The impact of a proposed project to upgrade the Louisville & Indiana Railroad line between Indianapolis and Louisville was greatly underestimated by a federal agency examining that plan, a group of four mayors said Friday.
Seymour Mayor Craig Luedeman along with the mayors of Columbus, Franklin and Greenwood sent a two-page letter Friday to the federal Surface Transportation Board’s Office of Environmental Analysis with their objections to the agency’s conclusions.
The mayors contend the federal agency dismissed concerns they and others expressed about Louisville & Indiana Railroad and CSX Transportation increasing train traffic traveling through Seymour and other cities and towns along the 106½-mile line.
The two railroads want to upgrade the Louisville & Indiana line from jointed steel rails to continuous welded ones, a $70 to $90 million project that would allow for longer and faster trains that can carry more weight.
The project would be in partnership with CSX Transportation, which uses the rail line.
All new train traffic would come from CSX, which already runs some two or three trains on the line each day. The company plans to shift 13 to 15 trains per day to the Louisville & Indiana main line to take advantage of a more efficient route north. The L&I also runs a couple of trains on the line each day.
CSX would pay for the project, which the railroads estimate will take about seven years to complete.
The mayors asked the federal board to carefully consider their concerns while making its final determination, which is expected to come within the next month, according to L&I President John Goldman.
Should the federal board make a decision the cities oppose, there is a process for appeal, Surface Transportation Board spokesman Dennis Watson said.
Parties can petition the board for reconsideration or appeal the decision before the board or a U.S. Court of Appeals in the Indiana, Kentucky, Ohio or Washington, D.C., circuits, he said.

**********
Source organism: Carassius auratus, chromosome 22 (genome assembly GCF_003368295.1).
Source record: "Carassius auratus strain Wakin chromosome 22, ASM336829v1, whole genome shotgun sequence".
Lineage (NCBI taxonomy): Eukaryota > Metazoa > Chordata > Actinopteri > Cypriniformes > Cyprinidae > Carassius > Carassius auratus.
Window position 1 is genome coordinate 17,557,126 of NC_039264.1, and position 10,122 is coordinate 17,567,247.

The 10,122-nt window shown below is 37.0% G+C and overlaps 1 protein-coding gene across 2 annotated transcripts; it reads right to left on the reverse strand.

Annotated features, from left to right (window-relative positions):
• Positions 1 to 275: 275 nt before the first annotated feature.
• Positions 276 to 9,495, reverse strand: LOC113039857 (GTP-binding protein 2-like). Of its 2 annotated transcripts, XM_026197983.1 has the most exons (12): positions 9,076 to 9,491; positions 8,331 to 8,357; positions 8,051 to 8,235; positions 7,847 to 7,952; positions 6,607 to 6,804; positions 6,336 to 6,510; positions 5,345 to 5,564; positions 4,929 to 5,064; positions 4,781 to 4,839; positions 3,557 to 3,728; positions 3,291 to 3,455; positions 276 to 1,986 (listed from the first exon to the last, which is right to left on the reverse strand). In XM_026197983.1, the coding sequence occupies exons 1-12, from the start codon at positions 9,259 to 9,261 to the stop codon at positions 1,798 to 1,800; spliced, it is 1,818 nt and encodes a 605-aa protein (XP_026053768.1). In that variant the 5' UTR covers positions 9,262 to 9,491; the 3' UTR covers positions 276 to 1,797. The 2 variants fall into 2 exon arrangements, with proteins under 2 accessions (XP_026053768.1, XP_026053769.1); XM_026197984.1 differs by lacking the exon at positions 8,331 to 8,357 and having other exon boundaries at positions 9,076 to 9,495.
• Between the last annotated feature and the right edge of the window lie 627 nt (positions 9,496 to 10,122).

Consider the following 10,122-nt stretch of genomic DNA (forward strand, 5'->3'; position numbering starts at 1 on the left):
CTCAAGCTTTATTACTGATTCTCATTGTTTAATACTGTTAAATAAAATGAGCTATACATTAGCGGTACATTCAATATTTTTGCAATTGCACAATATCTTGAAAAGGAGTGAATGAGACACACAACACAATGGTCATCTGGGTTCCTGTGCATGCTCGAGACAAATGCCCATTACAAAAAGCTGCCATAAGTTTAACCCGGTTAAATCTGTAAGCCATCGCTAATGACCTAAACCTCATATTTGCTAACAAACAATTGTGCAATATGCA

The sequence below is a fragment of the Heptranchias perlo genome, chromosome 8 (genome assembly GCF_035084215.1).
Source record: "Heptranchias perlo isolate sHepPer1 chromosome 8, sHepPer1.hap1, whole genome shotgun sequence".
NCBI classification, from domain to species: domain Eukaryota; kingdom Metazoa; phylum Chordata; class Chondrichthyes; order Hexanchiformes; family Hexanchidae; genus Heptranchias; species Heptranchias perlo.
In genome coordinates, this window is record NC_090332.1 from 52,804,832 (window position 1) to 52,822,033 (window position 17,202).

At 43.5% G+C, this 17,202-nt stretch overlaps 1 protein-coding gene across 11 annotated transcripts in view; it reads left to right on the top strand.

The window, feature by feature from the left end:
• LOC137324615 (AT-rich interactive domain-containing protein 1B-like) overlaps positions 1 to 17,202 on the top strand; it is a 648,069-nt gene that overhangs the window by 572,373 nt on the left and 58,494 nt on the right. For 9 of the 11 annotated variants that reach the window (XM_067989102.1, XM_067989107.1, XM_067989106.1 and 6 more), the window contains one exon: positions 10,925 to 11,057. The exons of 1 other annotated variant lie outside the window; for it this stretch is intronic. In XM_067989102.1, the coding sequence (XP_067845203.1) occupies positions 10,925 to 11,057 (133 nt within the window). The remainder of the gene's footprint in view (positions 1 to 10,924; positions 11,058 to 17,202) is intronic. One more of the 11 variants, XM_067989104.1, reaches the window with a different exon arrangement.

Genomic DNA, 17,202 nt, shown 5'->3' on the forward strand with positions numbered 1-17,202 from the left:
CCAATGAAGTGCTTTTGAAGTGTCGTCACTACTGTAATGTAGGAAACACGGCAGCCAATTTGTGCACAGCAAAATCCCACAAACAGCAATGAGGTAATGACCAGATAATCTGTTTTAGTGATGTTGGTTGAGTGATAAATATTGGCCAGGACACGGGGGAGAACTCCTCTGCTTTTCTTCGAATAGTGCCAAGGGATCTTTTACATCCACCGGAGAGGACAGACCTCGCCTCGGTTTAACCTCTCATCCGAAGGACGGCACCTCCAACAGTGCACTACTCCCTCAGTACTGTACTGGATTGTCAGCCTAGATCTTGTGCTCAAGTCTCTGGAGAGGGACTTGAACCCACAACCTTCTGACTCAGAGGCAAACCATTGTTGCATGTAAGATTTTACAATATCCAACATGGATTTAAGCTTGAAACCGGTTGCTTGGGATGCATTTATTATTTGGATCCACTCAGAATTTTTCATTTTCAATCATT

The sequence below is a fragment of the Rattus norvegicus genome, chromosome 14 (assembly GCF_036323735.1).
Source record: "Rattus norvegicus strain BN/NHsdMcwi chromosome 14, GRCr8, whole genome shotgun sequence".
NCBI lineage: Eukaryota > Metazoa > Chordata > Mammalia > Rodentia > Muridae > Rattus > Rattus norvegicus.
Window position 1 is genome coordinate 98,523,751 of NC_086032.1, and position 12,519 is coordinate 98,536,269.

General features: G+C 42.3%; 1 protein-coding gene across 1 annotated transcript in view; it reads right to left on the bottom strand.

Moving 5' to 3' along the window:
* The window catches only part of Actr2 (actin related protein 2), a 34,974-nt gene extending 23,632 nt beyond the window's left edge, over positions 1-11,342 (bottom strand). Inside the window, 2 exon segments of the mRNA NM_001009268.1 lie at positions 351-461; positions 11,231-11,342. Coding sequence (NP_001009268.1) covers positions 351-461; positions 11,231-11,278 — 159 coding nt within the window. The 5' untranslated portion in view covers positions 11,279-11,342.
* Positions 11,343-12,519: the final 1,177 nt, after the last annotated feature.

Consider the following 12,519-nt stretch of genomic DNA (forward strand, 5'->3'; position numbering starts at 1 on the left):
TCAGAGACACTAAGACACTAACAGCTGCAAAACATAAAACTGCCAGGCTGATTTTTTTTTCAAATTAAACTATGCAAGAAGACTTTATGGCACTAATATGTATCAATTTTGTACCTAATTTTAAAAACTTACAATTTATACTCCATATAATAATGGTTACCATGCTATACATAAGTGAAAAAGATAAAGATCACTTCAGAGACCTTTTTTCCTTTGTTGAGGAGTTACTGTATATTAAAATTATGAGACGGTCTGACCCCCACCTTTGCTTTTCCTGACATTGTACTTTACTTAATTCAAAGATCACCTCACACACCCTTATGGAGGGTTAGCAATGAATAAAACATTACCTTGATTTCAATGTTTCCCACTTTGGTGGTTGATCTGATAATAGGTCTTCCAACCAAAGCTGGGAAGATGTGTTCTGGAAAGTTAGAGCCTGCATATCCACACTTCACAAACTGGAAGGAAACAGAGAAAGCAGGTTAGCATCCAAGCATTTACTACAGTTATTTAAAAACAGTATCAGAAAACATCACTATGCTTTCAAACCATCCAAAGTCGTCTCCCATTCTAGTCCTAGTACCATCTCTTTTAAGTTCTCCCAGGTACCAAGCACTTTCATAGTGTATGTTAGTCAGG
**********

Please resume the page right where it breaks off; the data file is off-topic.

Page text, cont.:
The federal office’s report said the proposed project would not have a significant impact on Seymour, Columbus or the other two cities, except for some delays for Seymour emergency services. It recommends the rail companies provide closed-circuit television systems with video cameras so train movements and blocked crossings in Seymour can be monitored by emergency agencies.
Luedeman said the equipment would be helpful but would not solve traffic problems created by trains. Some firms in the city use trains.
Luedeman has said he is not opposed to increased rail activity, but he is concerned about the potential gridlock it might create for emergency personnel and motorists in general.
In their letter, the mayors contend an increase in train traffic has already had a negative effect and many rail crossings are in residential areas and do not have any safety features beyond pavement markings.
The letter states the mayors feel the two railroads and federal agencies that govern road and railroad decisions should be required to cover the price tag for any improvements in communities because of the effect of increased train traffic.
Luedemen has said the only way to deal with the increased train traffic is to build an overpass on the city’s south side. The estimated cost of that overpass would be $30 million, he said.
Luedeman and the other three city leaders also said the two railroads’ response in the report brushed off the mayors’ concerns and that both railroads need to provide a more adequate response.
Landowners undergoing projects in all four cities have to address the potential impacts of new development and infrastructure, and the railroads should have to do the same for this project, especially given the magnitude of the project, the mayors wrote to the federal agency.